This paper provides a review of the idealized model for mathematical calculations (Turing Machine) and our understating of neural level structures. The author also developed a Turing Machine emulator running on DEC's PDP11.
Briefly, Alan Turing, a British mathematician and cryptographer invented (or more accurately) described the Turing machine in 1937 as a tool for studying the computability of mathematical functions and serve as an idealized model for mathematical calculations. This can be regarded as the first computer, albeit, on paper. Alan Turning called this device an “a(utomatic)-machine”
A Turing machine can be thought of as an abstract system with an infinite line of cells (known as a tape) that consists of adjacent cells. Each cell contains a written symbol. The symbols (including blanks) that are allowed on the tape are finite in number and characterised by their own character-set. These determine the symbols that are allowed to be written/read on the tape.
The tape head or the active element is positioned over a cell and reads a symbol from a cell and may write a new symbol onto a cell. The active element can move to an adjacent cell, either to the left or to the right carrying a property known as a "state". Change to this state is known as the "color" of the active cell underneath it.
The machinery of this theoretical device is a list of "transitions" that, given a current state and a symbol under the head, dictates what should be written on the tape, what state the machine should enter, and whether the head should move left or right.
Although it is composed of basic capabilities, Turing argued that this machine can perform any computation. That is, it could realize anything that results from state-transition-based operations. Later, Turing conceptualized the mind itself as a result of operations at the neural level, thus progressing discussion in artificial intelligence studies.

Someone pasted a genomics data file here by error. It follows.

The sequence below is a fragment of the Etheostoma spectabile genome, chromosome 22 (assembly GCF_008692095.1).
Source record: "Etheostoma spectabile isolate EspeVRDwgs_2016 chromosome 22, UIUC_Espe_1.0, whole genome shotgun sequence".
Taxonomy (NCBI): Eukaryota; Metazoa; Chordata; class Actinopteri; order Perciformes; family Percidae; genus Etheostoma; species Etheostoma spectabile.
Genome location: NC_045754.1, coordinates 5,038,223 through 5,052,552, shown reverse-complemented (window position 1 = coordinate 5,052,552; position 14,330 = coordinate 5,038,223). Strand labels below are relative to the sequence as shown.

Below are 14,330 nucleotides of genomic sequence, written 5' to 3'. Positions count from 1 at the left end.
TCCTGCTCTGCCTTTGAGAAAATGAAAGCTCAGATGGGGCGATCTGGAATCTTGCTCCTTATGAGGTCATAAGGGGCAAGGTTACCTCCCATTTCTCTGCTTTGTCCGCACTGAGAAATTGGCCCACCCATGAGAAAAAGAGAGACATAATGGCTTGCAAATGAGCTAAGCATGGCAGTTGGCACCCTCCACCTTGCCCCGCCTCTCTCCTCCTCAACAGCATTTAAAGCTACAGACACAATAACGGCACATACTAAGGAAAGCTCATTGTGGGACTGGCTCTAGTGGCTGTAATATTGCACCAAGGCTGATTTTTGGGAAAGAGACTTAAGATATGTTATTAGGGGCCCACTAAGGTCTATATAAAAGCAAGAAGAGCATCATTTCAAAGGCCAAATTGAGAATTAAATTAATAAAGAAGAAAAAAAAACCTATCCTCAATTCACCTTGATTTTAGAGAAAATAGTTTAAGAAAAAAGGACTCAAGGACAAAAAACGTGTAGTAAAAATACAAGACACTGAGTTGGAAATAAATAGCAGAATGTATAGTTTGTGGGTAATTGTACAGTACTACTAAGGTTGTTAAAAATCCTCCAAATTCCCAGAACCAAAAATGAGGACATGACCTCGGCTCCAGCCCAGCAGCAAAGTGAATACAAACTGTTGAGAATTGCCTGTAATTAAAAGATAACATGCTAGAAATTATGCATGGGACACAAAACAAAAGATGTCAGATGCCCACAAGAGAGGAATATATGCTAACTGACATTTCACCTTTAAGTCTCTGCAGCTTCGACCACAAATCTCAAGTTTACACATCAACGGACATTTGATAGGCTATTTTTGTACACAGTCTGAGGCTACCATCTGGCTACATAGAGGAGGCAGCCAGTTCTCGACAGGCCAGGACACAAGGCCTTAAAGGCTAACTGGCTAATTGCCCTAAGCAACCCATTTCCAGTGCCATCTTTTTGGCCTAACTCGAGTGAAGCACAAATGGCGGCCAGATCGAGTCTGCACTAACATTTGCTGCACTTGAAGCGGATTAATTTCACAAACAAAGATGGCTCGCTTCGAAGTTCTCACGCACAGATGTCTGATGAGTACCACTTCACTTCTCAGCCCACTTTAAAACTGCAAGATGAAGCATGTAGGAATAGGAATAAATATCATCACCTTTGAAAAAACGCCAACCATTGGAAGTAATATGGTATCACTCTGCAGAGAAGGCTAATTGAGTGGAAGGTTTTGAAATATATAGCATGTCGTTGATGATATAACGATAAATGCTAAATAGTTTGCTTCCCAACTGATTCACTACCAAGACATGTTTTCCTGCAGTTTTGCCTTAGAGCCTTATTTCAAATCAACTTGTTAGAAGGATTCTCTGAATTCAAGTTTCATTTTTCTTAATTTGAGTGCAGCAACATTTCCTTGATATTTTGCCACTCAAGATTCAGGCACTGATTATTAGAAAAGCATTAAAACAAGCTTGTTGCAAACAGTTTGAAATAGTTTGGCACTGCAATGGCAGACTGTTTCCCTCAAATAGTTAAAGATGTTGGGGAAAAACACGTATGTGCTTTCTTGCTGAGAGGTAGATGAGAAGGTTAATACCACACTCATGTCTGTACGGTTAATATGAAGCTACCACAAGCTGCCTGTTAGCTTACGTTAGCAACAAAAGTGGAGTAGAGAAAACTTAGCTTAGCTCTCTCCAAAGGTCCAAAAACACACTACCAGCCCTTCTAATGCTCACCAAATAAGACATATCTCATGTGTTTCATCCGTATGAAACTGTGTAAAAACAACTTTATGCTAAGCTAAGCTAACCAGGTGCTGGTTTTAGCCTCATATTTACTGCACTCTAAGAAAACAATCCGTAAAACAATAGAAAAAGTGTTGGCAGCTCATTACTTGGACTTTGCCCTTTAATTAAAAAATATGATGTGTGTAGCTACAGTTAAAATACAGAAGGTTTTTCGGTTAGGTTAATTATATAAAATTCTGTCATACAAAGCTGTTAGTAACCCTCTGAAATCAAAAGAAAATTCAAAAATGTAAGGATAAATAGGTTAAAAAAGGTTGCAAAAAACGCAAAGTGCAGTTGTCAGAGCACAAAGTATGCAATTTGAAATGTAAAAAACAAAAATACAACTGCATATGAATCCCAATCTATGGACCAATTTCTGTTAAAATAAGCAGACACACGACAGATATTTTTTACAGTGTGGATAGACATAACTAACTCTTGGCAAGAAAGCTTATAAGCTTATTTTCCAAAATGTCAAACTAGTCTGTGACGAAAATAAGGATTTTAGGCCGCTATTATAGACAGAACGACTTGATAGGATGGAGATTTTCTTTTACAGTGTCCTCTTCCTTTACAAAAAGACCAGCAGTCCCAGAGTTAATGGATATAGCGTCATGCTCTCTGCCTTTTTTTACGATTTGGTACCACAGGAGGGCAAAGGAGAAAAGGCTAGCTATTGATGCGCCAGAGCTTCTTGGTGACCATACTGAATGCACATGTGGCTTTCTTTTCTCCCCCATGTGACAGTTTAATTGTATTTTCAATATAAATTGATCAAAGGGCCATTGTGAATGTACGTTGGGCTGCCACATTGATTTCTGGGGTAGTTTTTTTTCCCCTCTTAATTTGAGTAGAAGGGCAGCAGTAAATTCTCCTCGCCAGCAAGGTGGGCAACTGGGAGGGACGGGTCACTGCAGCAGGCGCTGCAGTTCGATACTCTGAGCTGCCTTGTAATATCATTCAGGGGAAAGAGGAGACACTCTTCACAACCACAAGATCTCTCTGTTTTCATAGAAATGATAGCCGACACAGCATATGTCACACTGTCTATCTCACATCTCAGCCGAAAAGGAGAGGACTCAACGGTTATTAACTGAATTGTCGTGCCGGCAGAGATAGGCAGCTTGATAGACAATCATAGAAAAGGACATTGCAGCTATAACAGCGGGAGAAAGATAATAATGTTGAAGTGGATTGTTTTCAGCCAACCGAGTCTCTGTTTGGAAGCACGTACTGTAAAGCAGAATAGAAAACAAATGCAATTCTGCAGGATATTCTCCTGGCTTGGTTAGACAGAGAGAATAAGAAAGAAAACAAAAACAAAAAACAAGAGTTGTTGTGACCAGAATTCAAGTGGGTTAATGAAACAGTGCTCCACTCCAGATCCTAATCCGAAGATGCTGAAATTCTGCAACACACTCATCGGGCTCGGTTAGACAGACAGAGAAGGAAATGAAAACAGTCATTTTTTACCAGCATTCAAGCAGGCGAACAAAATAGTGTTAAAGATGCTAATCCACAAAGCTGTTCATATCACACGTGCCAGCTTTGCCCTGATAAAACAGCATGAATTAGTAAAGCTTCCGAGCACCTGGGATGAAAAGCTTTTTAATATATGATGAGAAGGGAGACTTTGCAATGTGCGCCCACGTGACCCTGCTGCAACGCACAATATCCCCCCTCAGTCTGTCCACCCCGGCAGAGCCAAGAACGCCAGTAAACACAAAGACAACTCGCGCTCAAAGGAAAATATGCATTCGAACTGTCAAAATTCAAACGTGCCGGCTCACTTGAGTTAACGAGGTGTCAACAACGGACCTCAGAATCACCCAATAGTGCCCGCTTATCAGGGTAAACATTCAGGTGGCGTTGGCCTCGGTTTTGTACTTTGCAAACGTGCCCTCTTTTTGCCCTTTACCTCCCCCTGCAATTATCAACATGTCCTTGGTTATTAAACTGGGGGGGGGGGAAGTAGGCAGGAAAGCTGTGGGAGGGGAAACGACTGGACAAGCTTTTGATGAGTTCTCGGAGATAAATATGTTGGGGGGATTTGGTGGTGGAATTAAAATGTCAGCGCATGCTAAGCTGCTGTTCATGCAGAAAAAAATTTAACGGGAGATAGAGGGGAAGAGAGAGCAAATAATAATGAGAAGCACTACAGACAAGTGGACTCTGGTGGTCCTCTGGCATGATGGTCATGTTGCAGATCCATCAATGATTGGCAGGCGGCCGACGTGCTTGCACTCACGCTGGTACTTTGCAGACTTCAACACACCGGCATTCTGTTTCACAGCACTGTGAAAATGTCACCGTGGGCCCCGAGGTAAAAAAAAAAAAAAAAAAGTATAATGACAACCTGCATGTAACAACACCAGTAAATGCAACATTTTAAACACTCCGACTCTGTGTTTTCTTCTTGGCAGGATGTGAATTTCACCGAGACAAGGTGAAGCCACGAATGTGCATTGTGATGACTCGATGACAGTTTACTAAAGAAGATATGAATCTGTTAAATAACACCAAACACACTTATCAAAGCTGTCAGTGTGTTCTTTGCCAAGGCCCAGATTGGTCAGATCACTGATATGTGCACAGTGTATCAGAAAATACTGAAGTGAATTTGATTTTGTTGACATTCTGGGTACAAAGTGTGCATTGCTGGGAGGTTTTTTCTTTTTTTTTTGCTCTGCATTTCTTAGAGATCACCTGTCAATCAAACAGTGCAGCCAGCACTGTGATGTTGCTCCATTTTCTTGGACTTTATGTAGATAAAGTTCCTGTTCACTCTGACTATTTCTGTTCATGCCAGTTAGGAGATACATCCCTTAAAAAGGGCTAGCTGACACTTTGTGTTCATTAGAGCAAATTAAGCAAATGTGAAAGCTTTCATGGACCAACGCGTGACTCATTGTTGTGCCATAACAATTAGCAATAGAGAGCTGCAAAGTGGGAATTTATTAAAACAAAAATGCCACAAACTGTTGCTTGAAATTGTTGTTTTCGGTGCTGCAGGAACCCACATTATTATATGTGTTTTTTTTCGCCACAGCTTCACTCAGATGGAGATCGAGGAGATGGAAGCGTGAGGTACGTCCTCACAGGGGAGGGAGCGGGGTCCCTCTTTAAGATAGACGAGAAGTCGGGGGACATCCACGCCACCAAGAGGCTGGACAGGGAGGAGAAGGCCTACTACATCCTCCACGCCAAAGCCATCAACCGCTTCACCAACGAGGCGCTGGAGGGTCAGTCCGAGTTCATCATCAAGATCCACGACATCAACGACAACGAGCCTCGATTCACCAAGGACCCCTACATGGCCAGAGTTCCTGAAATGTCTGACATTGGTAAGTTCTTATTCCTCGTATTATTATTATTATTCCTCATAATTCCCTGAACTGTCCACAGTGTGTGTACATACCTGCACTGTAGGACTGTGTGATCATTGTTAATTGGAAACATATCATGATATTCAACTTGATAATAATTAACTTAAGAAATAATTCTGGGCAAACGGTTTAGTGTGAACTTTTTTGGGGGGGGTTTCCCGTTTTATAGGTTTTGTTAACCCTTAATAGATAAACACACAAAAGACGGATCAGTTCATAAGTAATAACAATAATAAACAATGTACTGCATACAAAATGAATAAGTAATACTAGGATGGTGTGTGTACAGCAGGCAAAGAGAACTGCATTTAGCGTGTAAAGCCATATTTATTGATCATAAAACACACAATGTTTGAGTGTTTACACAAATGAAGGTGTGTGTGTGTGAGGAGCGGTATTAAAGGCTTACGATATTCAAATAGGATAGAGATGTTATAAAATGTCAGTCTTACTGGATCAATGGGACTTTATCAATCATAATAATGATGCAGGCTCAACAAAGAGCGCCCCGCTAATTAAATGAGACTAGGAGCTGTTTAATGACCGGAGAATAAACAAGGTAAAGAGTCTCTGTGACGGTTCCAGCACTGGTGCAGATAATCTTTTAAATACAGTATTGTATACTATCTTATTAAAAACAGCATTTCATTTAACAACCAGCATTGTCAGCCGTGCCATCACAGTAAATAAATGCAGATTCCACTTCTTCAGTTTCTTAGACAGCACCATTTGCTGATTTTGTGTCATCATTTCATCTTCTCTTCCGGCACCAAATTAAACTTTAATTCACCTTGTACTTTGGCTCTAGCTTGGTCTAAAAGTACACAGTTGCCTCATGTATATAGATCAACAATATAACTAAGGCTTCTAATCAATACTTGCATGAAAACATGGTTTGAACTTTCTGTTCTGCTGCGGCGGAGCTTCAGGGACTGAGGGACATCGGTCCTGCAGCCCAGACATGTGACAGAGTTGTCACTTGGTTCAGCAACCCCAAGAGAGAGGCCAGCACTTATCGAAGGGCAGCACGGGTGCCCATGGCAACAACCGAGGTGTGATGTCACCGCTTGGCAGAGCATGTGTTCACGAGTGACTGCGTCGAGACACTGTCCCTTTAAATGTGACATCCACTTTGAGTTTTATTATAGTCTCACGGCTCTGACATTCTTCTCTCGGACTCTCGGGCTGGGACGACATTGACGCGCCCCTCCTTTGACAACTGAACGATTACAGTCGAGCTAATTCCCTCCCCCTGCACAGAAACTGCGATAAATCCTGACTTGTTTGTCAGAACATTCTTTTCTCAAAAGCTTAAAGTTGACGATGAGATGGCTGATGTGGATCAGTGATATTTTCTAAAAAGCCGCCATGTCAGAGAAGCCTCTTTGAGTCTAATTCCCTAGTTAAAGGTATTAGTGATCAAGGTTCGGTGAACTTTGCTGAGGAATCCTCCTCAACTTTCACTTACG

Turing's hypothesis (also known as Church's thesis) is a widely held belief that a function is computable if and only if it can be computed by a Turing machine. This implies that Turing machines can solve any problem that a modern computer routine can solve. There are problems that can not be solved by a Turing machine (e.g., the Halting Problem and see NPCompleteness); thus, these problems can not be solved by a modern computer program. Turing proved in 1936 that a general algorithm to solve the Halting problem for all possible program-input pairs cannot exist. It is said that the halting problem is un-decidable over Turing machines.
Turing machines that are able to simulate other Turing machines are known as Universal Turing Machines. A more mathematical interpretation with similar "universal" properties was developed by Alonzo Church whose work on Lambda calculus intertwined with Turing's in computations known as the Church-Turing thesis supporting the idea that these machines provide a precise definition of an algorithm.
Turing's hypothesis and human-mind connection
One way to know that a simple mechanism has the same computational capabilities as a Turing machine is to see if it can emulate a Turing machine. Indirectly, it shows that humans are also Turing machines since we can emulate them.